Azure Active Directory (Azure AD) is Microsoft’s cloud-based identity and access management (IAM) service and an identity provider (IdP).

Azure AD is the backbone for authentication in Microsoft 365 (Office 365) and also for other cloud based services like thousands of other SaaS applications.

To learn the difference between Azure AD and Active Directory Domain Services, see the following Microsoft article Compare Active Directory to Azure Active Directory.

With Azure AD, you will get several features for your organization. More information about the different features you will find in the following Microsoft article.

Which features work in Azure AD?

One of these features is the Microsoft identity platform which helps developers to build applications where users and customers can sign in to using their Microsoft identities or social accounts, and provide authorized access to their own APIs or Microsoft APIs like Microsoft Graph.

The Microsoft identity platform for developers is an authentication service, open-source libraries, and application management tools

One of the open-source libraries are the Microsoft Authentication Library (MSAL)

Overview of the Microsoft Authentication Library (MSAL)

There are several components that make up the Microsoft identity platform. More about it you can read in the following Microsoft article.

What is the Microsoft identity platform?

Application management portal: A registration and configuration experience in the Azure portal, along with the other Azure management capabilities.

To dig deeper into App registrations and Enterprise application you can also read my following post about OAuth 2.0 and OpenID Connect. OAuth 2.0 is the main authorization framework and the de facto industry standard for online authorization which is used by Azure AD and the reason we need to register our app in Azure.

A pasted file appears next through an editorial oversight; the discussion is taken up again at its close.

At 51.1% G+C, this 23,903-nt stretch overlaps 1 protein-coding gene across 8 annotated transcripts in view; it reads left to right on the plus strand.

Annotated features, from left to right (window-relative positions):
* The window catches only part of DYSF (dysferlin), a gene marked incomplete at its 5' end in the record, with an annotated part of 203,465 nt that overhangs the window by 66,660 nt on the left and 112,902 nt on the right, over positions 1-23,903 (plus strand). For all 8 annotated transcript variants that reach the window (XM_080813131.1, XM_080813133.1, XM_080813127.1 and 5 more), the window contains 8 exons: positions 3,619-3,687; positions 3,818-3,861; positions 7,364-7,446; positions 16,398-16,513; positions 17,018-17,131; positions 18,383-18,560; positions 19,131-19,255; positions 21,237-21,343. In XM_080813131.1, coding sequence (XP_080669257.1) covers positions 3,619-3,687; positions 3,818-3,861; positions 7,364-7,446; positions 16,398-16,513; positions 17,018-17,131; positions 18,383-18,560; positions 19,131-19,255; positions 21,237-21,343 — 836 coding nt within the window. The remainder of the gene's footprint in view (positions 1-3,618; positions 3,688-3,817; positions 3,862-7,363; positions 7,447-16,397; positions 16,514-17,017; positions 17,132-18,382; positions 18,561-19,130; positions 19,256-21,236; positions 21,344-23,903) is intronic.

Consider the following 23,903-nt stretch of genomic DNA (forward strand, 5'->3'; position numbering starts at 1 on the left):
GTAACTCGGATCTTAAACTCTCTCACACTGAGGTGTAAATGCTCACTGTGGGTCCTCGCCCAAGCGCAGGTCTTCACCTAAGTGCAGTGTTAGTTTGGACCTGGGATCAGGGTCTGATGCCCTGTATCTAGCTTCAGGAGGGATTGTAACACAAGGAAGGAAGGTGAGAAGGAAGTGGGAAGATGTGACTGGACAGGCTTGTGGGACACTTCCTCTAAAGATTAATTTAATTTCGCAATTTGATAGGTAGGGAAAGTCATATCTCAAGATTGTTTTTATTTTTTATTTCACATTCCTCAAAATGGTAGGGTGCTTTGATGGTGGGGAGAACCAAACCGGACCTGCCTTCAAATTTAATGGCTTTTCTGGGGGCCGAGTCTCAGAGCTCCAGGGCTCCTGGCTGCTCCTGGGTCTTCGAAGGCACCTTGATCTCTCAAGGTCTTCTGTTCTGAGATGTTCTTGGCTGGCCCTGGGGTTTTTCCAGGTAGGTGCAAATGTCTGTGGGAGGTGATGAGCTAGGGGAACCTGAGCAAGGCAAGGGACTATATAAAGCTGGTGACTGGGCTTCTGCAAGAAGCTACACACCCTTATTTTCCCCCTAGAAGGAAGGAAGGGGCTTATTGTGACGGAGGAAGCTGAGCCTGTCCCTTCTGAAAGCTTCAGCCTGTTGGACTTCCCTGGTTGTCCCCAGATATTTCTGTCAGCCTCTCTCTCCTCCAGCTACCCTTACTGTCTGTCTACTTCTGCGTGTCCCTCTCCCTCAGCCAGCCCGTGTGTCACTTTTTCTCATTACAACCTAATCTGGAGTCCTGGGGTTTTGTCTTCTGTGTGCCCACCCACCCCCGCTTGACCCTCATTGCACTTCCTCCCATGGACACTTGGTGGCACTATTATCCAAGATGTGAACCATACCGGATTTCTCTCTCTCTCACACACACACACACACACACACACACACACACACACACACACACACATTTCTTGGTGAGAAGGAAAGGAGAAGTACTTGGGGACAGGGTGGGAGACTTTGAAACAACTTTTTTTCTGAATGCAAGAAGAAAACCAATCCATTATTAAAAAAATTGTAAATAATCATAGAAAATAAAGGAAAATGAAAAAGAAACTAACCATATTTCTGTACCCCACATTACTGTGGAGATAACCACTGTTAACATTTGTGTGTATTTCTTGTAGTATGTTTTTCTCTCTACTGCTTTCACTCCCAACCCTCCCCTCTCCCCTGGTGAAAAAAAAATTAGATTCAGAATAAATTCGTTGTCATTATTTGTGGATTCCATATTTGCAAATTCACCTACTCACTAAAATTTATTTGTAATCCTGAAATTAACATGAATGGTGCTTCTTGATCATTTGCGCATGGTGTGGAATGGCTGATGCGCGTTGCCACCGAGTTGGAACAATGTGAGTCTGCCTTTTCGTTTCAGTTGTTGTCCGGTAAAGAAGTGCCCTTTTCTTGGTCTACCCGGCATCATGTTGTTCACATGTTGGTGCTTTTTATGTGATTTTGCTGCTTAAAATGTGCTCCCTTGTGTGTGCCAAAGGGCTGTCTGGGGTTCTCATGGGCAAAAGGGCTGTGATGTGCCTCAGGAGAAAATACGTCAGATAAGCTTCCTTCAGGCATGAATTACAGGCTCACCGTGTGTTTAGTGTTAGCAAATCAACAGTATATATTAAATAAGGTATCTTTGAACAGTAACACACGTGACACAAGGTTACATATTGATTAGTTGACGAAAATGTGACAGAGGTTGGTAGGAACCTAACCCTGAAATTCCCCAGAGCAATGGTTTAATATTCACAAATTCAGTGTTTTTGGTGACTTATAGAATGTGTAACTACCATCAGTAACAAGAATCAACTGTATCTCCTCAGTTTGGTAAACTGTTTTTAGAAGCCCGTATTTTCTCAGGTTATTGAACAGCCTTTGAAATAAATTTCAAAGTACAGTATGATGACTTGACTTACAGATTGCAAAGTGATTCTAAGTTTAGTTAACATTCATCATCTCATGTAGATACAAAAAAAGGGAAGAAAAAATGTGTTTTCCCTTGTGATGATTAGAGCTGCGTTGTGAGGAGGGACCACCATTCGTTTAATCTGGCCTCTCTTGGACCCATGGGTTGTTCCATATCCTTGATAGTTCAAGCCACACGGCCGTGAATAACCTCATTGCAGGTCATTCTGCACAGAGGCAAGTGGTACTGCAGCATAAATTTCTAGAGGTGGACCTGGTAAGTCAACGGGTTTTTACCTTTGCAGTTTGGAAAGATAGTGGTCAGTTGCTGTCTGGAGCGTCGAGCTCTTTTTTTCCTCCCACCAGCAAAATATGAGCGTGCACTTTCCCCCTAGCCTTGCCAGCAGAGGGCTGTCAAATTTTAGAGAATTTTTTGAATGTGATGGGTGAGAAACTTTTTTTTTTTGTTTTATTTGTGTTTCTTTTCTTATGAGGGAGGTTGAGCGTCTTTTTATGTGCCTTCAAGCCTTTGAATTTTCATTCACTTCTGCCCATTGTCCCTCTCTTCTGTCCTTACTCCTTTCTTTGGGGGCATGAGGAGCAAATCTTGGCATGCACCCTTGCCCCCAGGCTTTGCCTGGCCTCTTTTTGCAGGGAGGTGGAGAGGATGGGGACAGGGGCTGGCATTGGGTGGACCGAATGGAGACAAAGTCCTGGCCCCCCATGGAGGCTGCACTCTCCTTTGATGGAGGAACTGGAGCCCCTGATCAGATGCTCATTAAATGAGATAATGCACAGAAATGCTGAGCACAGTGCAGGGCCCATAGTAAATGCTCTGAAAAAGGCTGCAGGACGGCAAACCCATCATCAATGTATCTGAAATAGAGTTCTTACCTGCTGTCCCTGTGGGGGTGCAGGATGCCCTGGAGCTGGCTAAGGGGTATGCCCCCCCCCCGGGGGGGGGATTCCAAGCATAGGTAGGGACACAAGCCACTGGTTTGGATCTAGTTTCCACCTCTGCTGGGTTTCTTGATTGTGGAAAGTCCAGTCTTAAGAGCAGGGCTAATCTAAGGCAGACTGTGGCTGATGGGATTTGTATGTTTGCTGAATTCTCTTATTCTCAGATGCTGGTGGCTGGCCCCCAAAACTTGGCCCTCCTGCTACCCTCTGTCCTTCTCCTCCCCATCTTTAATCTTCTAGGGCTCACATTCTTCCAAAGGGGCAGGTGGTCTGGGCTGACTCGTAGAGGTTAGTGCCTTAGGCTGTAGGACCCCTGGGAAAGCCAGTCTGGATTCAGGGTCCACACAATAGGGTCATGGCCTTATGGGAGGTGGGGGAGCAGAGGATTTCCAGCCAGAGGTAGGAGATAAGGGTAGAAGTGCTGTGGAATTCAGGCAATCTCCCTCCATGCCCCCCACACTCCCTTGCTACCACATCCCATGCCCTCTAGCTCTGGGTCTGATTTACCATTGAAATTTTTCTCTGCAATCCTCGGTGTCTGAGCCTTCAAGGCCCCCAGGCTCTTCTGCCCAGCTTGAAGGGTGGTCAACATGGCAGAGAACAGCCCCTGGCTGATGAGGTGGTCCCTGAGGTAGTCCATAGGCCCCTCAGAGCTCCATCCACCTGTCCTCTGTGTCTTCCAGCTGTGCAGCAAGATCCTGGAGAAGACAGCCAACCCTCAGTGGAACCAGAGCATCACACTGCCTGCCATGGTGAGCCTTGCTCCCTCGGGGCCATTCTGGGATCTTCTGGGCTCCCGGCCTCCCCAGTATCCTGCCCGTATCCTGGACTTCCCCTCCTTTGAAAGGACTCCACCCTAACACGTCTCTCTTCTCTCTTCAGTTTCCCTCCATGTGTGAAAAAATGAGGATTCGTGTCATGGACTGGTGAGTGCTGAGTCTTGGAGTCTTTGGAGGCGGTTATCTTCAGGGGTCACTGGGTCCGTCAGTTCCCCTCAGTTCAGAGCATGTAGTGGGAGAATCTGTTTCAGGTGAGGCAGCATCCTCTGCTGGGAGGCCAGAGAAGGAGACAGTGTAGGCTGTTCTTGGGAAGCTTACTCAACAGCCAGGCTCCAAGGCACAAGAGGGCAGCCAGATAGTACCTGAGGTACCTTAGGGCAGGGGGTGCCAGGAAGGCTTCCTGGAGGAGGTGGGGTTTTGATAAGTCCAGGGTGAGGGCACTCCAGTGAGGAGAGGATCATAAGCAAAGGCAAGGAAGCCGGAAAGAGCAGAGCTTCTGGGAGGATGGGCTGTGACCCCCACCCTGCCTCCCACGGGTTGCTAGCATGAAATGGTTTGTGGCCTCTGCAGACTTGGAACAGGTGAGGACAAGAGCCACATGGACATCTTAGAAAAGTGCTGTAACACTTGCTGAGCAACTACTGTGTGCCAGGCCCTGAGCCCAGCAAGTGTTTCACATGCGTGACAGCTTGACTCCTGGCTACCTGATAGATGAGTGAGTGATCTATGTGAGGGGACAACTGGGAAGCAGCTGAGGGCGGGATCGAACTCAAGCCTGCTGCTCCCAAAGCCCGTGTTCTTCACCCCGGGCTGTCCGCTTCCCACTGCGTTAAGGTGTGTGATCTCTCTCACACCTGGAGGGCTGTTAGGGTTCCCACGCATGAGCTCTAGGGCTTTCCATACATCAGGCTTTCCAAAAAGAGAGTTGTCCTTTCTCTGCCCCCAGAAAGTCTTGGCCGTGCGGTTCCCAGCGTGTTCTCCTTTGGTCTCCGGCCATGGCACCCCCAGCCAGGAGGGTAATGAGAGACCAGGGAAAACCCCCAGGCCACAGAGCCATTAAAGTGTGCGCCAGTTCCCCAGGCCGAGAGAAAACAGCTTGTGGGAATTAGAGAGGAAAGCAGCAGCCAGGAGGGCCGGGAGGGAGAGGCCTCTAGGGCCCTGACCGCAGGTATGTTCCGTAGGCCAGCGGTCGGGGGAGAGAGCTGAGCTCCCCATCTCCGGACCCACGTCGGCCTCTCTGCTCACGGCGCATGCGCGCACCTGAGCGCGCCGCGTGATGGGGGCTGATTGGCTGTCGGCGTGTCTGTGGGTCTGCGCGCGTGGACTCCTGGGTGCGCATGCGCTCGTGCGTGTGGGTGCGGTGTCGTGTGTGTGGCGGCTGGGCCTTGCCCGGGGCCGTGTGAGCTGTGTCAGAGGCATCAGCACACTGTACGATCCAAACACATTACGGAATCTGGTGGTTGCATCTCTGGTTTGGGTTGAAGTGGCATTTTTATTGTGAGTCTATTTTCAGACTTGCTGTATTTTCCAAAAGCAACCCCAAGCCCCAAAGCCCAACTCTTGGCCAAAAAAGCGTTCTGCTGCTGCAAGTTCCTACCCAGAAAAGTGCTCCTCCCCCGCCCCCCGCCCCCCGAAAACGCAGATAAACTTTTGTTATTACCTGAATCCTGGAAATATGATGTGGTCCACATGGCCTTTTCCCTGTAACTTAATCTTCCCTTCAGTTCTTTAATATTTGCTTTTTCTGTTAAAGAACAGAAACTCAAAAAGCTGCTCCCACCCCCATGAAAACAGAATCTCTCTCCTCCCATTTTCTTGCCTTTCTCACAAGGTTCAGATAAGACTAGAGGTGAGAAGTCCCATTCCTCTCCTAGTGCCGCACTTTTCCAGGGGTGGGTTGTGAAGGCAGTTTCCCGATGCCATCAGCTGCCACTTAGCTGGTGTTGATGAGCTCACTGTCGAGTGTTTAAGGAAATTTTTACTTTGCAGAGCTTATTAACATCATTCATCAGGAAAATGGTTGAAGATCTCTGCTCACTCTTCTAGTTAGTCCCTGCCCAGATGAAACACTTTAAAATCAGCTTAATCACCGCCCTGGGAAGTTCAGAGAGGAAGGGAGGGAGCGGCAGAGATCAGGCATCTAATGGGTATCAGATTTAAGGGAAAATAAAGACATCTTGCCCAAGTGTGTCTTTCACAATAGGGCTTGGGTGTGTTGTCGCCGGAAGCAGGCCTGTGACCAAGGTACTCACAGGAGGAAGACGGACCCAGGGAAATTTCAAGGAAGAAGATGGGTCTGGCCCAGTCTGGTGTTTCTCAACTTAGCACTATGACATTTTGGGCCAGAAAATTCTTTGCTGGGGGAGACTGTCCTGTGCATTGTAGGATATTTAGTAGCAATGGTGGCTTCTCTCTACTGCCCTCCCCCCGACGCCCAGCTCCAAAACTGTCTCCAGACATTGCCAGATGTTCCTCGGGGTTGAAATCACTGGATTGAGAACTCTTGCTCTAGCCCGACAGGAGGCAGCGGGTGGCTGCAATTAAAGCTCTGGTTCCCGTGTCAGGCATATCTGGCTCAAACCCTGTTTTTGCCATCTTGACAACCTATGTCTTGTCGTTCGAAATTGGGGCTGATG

For this post we are interested in the application management portal component from the Microsoft identity platform regarding App Registrations vs. Enterprise Applications.

You will find both in the Azure portal under Azure AD.

The purposes and differences between both are well documented from Microsoft in the following article.

Application and service principal objects in Azure Active Directory

App Registration vs Enterprise Applications

I will outline here the key points of both modules.

In order to delegate Identity and Access Management functions to Azure AD, an application must be registered with an Azure AD tenant. When you register your application with Azure AD, you are creating an identity configuration for your application that allows it to integrate with Azure AD

When you register an app in the Azure portal, you choose whether it’s a single tenant (only accessible in your tenant) or multi-tenant (accessible in other tenants) and can optionally set a redirect URI (where the access token is sent to).

Registering your application establishes a trust relationship between your app and the Microsoft identity platform. The trust is unidirectional: your app trusts the Microsoft identity platform, and not the other way around.

When you’ve completed the app registration, you have two types of objects created:

  • Application Object
  • Service Principal Object

The Application Object is what you see under App registrations in Azure AD below in the screenshots.

An Azure AD application is defined by its one and only application object, which resides in the Azure AD tenant where the application was registered (known as the application’s “home” tenant). An application object is used as a template or blueprint to create one or more service principal objects

The application object describes three aspects of an application: how the service can issue tokens in order to access the application, resources that the application might need to access, and the actions that the application can take.

Application Object in App registrations